The Pros and Cons of Cloud-Based Amazon Web Services
Can't Live With It
Tom Copeland, owner of Bullworthy.com, a web services firm in West Palm Beach, Fla.
Bullworthy.com, a web content specialist for mom-and-pop businesses, depends on its hosting and cloud service providers to deliver websites and store content reliably. But owner Tom Copeland says using Amazon Web Services would be a bit like taking a jackhammer to a job that calls for a shovel.
"This is for the hard-core developer, and some people don't need hard-core developer applications," Copeland says. He says he tinkered with AWS once but it was too complicated, so he stuck with FatCow to host his web properties and Google to store and manage his files and documents.
"For $20 a year I bought 80 GB of storage space, which is more than I would ever need," he says. "For 20 bucks and a couple of clicks I was able to buy storage capacity that I'll never effectively max out."
Can't Live Without It
Sue Heilbronner, president of Swiftrank, an online global travel network based in Boulder, Colo., and Singapore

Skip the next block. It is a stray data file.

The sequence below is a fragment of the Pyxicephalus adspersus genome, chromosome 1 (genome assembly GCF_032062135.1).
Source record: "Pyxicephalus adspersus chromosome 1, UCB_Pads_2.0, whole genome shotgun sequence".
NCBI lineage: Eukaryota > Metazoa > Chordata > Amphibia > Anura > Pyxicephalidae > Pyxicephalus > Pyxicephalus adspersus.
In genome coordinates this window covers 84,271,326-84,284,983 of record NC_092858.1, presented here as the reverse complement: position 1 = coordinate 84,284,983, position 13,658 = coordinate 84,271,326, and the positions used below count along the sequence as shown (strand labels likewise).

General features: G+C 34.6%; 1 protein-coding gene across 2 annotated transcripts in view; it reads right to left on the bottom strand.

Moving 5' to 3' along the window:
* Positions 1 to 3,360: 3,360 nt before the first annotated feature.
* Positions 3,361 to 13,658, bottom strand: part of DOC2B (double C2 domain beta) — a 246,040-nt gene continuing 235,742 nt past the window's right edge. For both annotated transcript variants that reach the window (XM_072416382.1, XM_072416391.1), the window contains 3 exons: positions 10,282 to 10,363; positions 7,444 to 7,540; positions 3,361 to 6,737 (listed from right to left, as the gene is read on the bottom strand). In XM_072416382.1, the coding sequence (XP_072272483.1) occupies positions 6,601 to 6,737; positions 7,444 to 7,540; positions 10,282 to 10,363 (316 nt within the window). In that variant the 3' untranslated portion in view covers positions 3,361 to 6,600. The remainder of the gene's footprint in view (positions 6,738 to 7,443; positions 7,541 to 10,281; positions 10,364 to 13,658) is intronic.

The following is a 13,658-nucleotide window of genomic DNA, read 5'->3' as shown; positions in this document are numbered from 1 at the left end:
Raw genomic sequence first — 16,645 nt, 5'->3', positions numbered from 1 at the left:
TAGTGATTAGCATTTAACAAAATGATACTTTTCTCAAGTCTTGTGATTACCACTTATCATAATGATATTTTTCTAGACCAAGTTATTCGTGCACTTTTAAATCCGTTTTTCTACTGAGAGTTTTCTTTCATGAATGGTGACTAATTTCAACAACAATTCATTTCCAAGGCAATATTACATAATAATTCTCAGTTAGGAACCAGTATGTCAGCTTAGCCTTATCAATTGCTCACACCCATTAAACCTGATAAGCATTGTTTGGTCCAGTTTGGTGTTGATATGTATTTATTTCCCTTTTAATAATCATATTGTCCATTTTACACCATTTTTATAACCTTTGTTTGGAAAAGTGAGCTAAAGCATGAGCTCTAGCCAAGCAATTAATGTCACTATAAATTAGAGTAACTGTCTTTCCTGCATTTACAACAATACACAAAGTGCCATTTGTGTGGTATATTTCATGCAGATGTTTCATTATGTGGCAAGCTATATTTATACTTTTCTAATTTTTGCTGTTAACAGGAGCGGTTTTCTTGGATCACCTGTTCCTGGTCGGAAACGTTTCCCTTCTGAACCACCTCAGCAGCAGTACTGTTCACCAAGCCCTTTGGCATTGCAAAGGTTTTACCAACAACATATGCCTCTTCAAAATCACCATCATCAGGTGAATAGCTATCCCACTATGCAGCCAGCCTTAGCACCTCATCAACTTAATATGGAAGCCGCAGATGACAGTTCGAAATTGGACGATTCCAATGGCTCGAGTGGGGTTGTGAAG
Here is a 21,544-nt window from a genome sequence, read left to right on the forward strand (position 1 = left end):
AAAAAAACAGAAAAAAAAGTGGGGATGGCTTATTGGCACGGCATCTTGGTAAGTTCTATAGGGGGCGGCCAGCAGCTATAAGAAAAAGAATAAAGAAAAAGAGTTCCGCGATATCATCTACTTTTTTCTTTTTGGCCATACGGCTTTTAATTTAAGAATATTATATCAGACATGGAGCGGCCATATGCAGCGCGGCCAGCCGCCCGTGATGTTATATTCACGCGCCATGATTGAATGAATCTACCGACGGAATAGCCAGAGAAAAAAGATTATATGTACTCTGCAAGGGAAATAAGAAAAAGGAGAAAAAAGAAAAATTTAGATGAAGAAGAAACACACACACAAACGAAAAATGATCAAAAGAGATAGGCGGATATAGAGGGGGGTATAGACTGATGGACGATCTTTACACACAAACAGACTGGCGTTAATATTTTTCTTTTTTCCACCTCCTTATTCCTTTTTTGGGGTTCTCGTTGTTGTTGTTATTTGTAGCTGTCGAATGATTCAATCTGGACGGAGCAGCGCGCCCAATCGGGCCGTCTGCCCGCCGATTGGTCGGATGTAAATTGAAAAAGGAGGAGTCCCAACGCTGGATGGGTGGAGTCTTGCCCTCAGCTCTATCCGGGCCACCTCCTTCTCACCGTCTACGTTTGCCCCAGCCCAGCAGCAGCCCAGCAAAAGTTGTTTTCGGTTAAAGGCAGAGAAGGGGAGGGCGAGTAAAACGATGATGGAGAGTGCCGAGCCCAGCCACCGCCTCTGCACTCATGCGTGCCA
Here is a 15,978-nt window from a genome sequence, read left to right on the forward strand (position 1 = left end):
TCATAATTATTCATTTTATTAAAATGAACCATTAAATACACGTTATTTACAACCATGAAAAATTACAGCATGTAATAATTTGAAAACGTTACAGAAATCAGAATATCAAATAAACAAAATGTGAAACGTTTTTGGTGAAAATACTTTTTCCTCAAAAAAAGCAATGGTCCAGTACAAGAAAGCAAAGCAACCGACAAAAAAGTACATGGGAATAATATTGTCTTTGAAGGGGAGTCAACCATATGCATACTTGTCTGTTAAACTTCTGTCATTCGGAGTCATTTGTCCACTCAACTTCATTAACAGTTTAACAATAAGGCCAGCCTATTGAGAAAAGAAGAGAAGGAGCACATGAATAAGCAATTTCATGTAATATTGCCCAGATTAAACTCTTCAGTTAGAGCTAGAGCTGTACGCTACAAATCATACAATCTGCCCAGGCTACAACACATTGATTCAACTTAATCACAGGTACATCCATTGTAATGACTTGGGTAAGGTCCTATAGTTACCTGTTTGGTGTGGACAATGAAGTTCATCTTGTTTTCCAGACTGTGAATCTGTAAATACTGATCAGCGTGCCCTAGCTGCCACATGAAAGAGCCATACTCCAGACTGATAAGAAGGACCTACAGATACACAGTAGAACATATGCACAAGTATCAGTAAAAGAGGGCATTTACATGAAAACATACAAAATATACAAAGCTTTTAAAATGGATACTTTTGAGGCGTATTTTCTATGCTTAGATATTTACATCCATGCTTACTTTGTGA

Swiftrank operates a network of websites that, with rapid growth, started bumping up against bandwidth and download response time limitations within eight months of launch using traditional hosting solutions. So the company migrated its development environments to Amazon Web Services. Two months into the transition, president Sue Heilbronner saw a 70 percent reduction of costs.
"We were having some challenges during peak traffic periods. That problem was solved almost immediately," she says, adding that the scalability of cloud computing with AWS allows Swiftrank to ramp up bandwidth to accommodate future growth and expansion.
Heilbronner says that she and her IT team also have been impressed with the personalized service Swiftrank has received from AWS: "We've been most surprised by that."